“This is an exciting victory for wilderness, and is the first time an administrative body or court has addressed the legal effect of the Bears Ears National Monument proclamation, which calls for careful consideration and analysis when managing the spectacular and irreplaceable resources within its boundaries,” wrote Kya Marienfeld in a blog posted by the Southern Utah Wilderness Alliance.

Apparently there’s a 30 day wait period for ordinary BLM decisions, but not for extraordinary decisions like Monument designations.

Nobody knows at this point what kind of restrictions are actually going to be employed on the monument. It’s all up in the air,” Rampton said.

He added that the delay, too, marks another setback in what has been a long, drawn out battle.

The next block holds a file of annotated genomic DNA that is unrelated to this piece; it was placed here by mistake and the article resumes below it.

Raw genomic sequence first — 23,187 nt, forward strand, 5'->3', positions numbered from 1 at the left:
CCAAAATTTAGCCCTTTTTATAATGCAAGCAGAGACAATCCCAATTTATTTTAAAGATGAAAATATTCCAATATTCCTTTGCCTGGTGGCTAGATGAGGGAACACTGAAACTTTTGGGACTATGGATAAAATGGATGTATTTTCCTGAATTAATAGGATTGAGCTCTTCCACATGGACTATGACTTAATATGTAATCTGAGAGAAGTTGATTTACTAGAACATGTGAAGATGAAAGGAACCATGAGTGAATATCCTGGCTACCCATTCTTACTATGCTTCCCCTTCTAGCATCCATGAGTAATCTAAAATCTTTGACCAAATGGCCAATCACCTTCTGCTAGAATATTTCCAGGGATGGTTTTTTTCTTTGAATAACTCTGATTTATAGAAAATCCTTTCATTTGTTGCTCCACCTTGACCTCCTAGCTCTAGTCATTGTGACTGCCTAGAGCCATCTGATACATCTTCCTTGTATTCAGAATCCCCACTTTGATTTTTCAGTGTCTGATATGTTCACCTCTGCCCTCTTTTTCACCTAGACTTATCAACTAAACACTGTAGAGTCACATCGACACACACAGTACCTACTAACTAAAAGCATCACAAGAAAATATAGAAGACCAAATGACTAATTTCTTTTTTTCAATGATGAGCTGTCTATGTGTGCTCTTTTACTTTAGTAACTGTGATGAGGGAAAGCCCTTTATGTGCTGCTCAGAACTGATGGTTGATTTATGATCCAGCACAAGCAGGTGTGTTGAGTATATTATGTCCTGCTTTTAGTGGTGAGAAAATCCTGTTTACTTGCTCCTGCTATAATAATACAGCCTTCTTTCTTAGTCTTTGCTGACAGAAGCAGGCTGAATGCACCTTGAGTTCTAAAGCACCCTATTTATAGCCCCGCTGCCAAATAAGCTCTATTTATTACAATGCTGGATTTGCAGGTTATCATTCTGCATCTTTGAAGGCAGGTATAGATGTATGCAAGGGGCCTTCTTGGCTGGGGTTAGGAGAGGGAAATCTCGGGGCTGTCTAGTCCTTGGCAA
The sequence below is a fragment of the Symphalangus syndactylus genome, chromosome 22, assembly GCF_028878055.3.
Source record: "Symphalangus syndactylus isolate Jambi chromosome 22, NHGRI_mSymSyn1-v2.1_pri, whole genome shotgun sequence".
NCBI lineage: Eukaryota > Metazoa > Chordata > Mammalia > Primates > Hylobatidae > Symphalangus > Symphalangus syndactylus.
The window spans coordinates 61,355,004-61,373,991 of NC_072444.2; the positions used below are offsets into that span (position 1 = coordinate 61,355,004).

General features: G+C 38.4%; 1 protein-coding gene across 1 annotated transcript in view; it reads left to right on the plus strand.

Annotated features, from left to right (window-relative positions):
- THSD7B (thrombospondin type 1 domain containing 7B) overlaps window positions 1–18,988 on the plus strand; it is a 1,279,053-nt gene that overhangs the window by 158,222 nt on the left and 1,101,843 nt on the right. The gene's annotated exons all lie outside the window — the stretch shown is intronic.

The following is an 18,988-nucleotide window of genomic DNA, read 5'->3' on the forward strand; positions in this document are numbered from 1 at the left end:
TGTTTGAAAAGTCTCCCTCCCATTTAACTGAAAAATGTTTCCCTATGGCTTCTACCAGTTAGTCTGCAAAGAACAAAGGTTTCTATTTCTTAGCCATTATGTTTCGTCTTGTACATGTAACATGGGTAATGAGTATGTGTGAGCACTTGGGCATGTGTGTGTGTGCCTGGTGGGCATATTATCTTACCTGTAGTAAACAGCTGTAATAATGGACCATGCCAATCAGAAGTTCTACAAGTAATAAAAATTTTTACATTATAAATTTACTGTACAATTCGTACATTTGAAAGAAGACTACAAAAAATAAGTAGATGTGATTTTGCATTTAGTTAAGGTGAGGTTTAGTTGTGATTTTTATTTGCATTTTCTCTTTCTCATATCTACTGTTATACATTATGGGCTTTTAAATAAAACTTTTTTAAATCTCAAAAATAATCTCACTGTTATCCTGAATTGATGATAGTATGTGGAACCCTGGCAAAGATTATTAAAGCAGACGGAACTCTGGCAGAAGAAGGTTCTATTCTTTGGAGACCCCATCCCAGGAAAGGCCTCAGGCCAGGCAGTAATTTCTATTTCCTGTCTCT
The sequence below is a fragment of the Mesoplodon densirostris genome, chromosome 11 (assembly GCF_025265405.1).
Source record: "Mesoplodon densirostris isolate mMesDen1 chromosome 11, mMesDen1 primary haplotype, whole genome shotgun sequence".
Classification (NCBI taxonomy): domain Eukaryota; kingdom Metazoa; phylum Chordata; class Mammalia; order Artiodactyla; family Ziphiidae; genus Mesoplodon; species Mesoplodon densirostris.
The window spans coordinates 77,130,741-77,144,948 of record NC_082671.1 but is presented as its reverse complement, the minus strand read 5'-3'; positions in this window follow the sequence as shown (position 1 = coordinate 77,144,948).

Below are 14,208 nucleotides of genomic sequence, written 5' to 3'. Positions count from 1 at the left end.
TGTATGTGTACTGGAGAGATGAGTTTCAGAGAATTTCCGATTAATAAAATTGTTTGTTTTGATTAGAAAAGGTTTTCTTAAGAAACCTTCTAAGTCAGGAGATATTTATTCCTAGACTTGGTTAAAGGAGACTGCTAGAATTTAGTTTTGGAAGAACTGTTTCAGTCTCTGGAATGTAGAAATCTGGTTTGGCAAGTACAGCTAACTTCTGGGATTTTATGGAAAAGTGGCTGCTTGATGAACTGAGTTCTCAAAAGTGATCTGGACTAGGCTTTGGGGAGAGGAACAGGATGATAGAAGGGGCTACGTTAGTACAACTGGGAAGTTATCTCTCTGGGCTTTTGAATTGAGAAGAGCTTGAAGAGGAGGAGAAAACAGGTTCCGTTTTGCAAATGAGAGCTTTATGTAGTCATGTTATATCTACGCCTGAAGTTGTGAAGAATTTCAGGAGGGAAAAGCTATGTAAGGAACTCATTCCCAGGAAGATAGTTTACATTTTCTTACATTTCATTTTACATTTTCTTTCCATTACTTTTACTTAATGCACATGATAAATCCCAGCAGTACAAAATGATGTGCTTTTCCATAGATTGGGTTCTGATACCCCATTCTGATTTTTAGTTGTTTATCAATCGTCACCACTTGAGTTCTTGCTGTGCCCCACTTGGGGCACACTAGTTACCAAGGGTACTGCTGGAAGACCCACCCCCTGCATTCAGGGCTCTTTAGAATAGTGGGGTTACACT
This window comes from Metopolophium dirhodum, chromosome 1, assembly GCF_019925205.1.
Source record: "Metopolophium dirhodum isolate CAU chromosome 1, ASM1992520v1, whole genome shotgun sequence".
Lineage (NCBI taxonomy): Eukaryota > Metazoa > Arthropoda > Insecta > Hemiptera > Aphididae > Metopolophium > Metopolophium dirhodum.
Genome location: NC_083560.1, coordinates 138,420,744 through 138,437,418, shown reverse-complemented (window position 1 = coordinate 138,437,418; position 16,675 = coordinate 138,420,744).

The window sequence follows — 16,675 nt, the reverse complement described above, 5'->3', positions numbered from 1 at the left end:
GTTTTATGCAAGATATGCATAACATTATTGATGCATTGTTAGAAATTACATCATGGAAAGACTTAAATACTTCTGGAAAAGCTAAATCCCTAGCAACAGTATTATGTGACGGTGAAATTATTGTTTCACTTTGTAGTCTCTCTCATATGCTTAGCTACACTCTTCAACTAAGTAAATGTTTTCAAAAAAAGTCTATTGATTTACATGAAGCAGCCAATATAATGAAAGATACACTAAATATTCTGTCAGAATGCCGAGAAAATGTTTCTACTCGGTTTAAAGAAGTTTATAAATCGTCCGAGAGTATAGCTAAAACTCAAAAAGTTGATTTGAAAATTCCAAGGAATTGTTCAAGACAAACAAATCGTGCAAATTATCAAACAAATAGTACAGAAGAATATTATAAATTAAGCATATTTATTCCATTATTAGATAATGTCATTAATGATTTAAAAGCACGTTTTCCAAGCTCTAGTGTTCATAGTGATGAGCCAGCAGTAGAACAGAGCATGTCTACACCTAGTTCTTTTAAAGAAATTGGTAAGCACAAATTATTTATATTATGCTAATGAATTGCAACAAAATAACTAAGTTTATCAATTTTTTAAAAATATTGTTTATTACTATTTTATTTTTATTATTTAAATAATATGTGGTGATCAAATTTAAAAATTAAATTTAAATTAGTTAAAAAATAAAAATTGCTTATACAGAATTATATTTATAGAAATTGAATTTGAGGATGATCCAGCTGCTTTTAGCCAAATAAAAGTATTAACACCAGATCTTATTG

“The plaintiffs in the case, the environmental groups, just don’t want ATVs anywhere. They certainly don’t want ATVs in any area that has wilderness characteristics. That is what their primary objective is, to keep ATVs out of the public lands to the greatest degree possible. They are very dogged and determined, and they are having some success,” Rampton said.

The environmental groups successfully argued that granting a delay in the construction of the trail prevents unnecessary environmental degradation to lands that would remain damaged long after the appeal is resolved.

The decision concluded that public interest was best served by preventing environmental degradation and preserving the status quo.

The BLM had argued that the 65-inch wide trail did serve a public safety purpose by routing ATVs off an existing trail frequently traveled by full-sized vehicles.

It’s also interesting that “the BLM argued” and apparently the BLM was on the side of the trail.. yet the BLM supported the Monument designation also. Perhaps the court case was unable to shift gears that fast? It would certainly appear that elements of the BLM (and the Justice Department) did in fact support something (at least until mid-December) that was contrary to the designation.

One Comment